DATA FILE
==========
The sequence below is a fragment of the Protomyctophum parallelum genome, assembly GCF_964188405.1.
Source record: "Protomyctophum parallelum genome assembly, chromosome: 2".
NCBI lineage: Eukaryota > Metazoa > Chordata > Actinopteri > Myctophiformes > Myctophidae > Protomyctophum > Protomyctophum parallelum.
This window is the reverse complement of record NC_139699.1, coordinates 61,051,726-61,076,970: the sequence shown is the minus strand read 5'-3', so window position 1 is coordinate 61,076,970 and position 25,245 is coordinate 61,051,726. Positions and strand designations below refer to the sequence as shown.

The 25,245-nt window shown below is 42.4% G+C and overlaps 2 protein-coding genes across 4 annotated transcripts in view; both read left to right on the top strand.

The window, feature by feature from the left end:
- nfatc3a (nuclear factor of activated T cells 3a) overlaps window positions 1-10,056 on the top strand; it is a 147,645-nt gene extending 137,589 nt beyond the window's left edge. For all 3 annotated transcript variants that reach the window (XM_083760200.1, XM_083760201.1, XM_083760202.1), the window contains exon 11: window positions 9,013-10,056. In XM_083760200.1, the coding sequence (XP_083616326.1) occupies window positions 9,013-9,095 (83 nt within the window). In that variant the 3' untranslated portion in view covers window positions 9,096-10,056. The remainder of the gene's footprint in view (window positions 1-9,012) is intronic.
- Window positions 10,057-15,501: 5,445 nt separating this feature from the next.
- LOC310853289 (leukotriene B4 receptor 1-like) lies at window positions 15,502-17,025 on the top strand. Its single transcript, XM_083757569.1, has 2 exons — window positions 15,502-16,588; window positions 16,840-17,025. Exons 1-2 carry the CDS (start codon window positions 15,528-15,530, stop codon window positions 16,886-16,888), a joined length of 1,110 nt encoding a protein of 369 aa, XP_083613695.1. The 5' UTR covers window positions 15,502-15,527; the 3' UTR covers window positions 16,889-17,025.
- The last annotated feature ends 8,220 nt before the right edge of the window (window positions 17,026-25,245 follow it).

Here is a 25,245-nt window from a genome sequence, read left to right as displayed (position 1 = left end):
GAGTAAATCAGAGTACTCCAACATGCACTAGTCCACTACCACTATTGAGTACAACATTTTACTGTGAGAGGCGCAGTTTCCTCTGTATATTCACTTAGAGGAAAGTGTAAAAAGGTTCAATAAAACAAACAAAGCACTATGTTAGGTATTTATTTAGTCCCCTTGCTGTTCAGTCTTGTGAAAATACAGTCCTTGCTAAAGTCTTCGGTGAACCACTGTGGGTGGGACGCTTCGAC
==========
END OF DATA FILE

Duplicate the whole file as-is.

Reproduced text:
The sequence below is a fragment of the Protomyctophum parallelum genome, assembly GCF_964188405.1.
Source record: "Protomyctophum parallelum genome assembly, chromosome: 2".
NCBI lineage: Eukaryota > Metazoa > Chordata > Actinopteri > Myctophiformes > Myctophidae > Protomyctophum > Protomyctophum parallelum.
This window is the reverse complement of record NC_139699.1, coordinates 61,051,726-61,076,970: the sequence shown is the minus strand read 5'-3', so window position 1 is coordinate 61,076,970 and position 25,245 is coordinate 61,051,726. Positions and strand designations below refer to the sequence as shown.

The 25,245-nt window shown below is 42.4% G+C and overlaps 2 protein-coding genes across 4 annotated transcripts in view; both read left to right on the top strand.

The window, feature by feature from the left end:
- nfatc3a (nuclear factor of activated T cells 3a) overlaps window positions 1-10,056 on the top strand; it is a 147,645-nt gene extending 137,589 nt beyond the window's left edge. For all 3 annotated transcript variants that reach the window (XM_083760200.1, XM_083760201.1, XM_083760202.1), the window contains exon 11: window positions 9,013-10,056. In XM_083760200.1, the coding sequence (XP_083616326.1) occupies window positions 9,013-9,095 (83 nt within the window). In that variant the 3' untranslated portion in view covers window positions 9,096-10,056. The remainder of the gene's footprint in view (window positions 1-9,012) is intronic.
- Window positions 10,057-15,501: 5,445 nt separating this feature from the next.
- LOC310853289 (leukotriene B4 receptor 1-like) lies at window positions 15,502-17,025 on the top strand. Its single transcript, XM_083757569.1, has 2 exons — window positions 15,502-16,588; window positions 16,840-17,025. Exons 1-2 carry the CDS (start codon window positions 15,528-15,530, stop codon window positions 16,886-16,888), a joined length of 1,110 nt encoding a protein of 369 aa, XP_083613695.1. The 5' UTR covers window positions 15,502-15,527; the 3' UTR covers window positions 16,889-17,025.
- The last annotated feature ends 8,220 nt before the right edge of the window (window positions 17,026-25,245 follow it).

Here is a 25,245-nt window from a genome sequence, read left to right as displayed (position 1 = left end):
GAGTAAATCAGAGTACTCCAACATGCACTAGTCCACTACCACTATTGAGTACAACATTTTACTGTGAGAGGCGCAGTTTCCTCTGTATATTCACTTAGAGGAAAGTGTAAAAAGGTTCAATAAAACAAACAAAGCACTATGTTAGGTATTTATTTAGTCCCCTTGCTGTTCAGTCTTGTGAAAATACAGTCCTTGCTAAAGTCTTCGGTGAACCACTGTGGGTGGGACGCTTCGAC